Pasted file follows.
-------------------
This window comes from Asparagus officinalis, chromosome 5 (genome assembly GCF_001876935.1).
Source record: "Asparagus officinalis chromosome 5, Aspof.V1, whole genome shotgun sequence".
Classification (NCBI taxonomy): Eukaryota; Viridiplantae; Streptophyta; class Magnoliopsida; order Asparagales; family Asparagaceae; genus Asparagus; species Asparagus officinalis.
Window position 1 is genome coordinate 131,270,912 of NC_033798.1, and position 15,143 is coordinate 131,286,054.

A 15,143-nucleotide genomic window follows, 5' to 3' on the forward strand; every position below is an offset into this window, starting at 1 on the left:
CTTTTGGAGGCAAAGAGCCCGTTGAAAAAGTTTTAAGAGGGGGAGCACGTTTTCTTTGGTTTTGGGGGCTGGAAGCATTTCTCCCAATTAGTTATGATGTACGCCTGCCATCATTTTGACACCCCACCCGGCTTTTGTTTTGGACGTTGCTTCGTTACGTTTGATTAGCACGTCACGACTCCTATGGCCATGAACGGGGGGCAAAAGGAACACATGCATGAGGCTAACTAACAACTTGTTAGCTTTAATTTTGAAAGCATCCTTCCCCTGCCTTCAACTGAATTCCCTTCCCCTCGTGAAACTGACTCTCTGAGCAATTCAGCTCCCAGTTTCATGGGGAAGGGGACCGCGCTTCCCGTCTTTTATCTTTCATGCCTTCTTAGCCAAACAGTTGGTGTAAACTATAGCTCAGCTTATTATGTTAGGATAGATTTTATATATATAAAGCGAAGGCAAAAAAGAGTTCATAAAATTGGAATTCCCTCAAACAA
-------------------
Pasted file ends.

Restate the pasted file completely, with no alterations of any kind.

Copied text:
This window comes from Asparagus officinalis, chromosome 5 (genome assembly GCF_001876935.1).
Source record: "Asparagus officinalis chromosome 5, Aspof.V1, whole genome shotgun sequence".
Classification (NCBI taxonomy): Eukaryota; Viridiplantae; Streptophyta; class Magnoliopsida; order Asparagales; family Asparagaceae; genus Asparagus; species Asparagus officinalis.
Window position 1 is genome coordinate 131,270,912 of NC_033798.1, and position 15,143 is coordinate 131,286,054.

A 15,143-nucleotide genomic window follows, 5' to 3' on the forward strand; every position below is an offset into this window, starting at 1 on the left:
CTTTTGGAGGCAAAGAGCCCGTTGAAAAAGTTTTAAGAGGGGGAGCACGTTTTCTTTGGTTTTGGGGGCTGGAAGCATTTCTCCCAATTAGTTATGATGTACGCCTGCCATCATTTTGACACCCCACCCGGCTTTTGTTTTGGACGTTGCTTCGTTACGTTTGATTAGCACGTCACGACTCCTATGGCCATGAACGGGGGGCAAAAGGAACACATGCATGAGGCTAACTAACAACTTGTTAGCTTTAATTTTGAAAGCATCCTTCCCCTGCCTTCAACTGAATTCCCTTCCCCTCGTGAAACTGACTCTCTGAGCAATTCAGCTCCCAGTTTCATGGGGAAGGGGACCGCGCTTCCCGTCTTTTATCTTTCATGCCTTCTTAGCCAAACAGTTGGTGTAAACTATAGCTCAGCTTATTATGTTAGGATAGATTTTATATATATAAAGCGAAGGCAAAAAAGAGTTCATAAAATTGGAATTCCCTCAAACAA